With Santa Claus traditionally stationed at the North Pole, one wonders if his civic duties will include manning the polls in the upcoming primaries. He might have vested interests in reindeer preservation bills or international imports and exports (does his sleigh stop at customs?). Perhaps, instead, he'll cock an eyebrow at politicians claiming to be on the Nice List. Which of the candidates has received coal in their stocking on recent Christmases?
There are several issues topping my list this year for What I'd Like In A Candidate. Perhaps I should send Santa a bureaucratic, political wish list this year. Romney's out; not because he's a Mormon, but because I don't agree with his views; Giuliani, I have mixed feelings about; McCain, now, this surprises me, but from debate segments I've watched on YouTube, McCain is one of my top choices. Huckabee was also but now he's annoying me. Tancredo is more or less a joke, attempting to ride the coattails of the immigration controversy.
Friends who know me well have asked if I'll vote for Hillary because she's a woman. Now, as much as I like the idea of a Madam President, a commander in chief who you can stop and say, "nice earrings" to, I have enough common sense to know that the solution is not to elect a woman for the sake of a woman. I disagree with her on many topics, though not all, but when it comes down to it, I don't trust her. I'm not convinced she would act for others' good over her own. She has too many legal questions trailing behind her for me to believe that she wouldn't do whatever it took to save her own hide.
In my opinion, the Democrats would be foolish to run Barack Obama, and I think they know it would not succeed; perhaps Barack could land a VP slot, but even if Middle America is ready for a black president - and they should be - they are not ready for someone whose name so easily tongueties news anchors, who I've heard mistakenly say, "Obama bin Laden." It's the fate of the draw: people with school mascots of Cornhuskers or Razorbacks are not going to spring for an Obama.
Will there be a Clinton/Obama ticket? I wouldn't be surprised. I'd feel comfortable with a Giuliani/McCain ticket. Italian meets Scotch/Irish.
And now, the kicker: everybody wants my vote. They want my business at the polls, so to speak. Overall, I'm not too much of a target: Caucasian, but female. And that's where it gets interesting: will women - overall, at large - vote for a woman? Of course I posit that one should vote for the best candidate, male, female, white, black, Hispanic, I don't care: who is the best? I do not think that Hillary is the best. And it is the season of informal fallacies, those logical no-no's that pop up in campaign ads: vote for such and such, he goes to church (so did Ted Haggard); vote for such and such, she has ovaries (that makes a huge difference in her values and belief system!); vote for so and so, he saved his kids' hamster (therefore he'll make a good president???); vote for whatshisname, he voted to save the elderly (but did he tack on a ridiculous amendment?) and on.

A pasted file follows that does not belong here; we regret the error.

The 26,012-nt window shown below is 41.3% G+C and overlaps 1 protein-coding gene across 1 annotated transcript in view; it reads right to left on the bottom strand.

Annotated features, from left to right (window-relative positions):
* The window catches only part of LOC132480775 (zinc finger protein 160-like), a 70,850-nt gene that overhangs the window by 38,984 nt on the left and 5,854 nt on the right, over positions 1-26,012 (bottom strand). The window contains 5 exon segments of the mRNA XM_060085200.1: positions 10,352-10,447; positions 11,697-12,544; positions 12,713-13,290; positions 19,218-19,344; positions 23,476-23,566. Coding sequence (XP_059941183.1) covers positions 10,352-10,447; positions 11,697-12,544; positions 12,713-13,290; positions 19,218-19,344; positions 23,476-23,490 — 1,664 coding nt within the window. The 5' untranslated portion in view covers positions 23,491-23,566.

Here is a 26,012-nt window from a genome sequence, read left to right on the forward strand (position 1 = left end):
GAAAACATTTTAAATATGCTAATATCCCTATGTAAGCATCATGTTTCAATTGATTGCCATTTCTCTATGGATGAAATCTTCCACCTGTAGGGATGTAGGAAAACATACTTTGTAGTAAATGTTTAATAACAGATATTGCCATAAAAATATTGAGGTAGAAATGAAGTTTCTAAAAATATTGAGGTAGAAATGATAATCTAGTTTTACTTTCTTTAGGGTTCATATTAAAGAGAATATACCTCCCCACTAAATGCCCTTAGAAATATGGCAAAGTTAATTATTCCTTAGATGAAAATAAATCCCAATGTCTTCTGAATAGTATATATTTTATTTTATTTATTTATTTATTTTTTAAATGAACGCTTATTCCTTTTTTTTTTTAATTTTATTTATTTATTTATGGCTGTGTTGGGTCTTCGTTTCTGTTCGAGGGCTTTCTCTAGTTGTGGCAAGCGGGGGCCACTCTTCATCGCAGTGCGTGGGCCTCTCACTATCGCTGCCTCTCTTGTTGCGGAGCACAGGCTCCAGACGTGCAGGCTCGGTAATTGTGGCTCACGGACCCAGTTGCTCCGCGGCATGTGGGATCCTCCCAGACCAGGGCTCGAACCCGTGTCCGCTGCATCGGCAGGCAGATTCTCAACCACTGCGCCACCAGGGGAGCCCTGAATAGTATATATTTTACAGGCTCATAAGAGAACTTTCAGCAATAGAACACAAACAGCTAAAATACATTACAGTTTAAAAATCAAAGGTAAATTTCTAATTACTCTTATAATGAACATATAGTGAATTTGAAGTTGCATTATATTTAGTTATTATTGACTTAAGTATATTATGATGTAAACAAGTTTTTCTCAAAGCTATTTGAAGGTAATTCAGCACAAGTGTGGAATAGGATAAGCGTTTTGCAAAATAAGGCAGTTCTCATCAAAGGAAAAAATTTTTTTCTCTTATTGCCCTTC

The other day I was thinking about "the black vote," "the Hispanic vote," "the female vote." I was getting rather insulted by it. Instead of constituents, we're seen as targeted demographics to woo to a product. It's handy in an analytical, strategic sense; subcultures have important common identifying factors about themselves that emerge as larger trends. I get that. But what about values-based voting? What if newscasters reported on "the humanist vote," or "the Nietzschean vote," or even "the atheist vote"? Television has launched political debate from ideas to faces; from values to marketability; from integrity to personal anecdote. Reagan managed to portray, as few else have been able, the merger of these elements: he put a kind face to ideas, communicated his values clearly and winsomely, and underlined his character with self-deprecating stories and humor.
One time I heard a communications professor relate a story: as an advertising guru, a company brought him in to consider using his services. They expressed what they wished him to communicate about their product and services. They also told him about the troubles they'd had with a situation that hurt confidence in them, related to some dishonesty or less than honorable practices. He finally looked the boardmembers in the eyes and said in no uncertain terms that he wasn't going to lie for them; they were confused. He went on to explain that if the underlying issues of ethics and honesty weren't dealt with, all the advertising in the world wouldn't soothe their clients, and moreover, he didn't want to misrepresent something as reliable when it simply wasn't. He told them what things would have to be in place for him to feel comfortable representing them in advertising. At this point, he was certain that this was one gig he wasn't going to land. After dismissing him for quite a while, the board called him back in. "You showed integrity, the thing we've been missing, and you're absolutely right about this situation. We need someone like you. As a matter of fact, we'd like you to consider being the new president of our company."
Now that's leadership.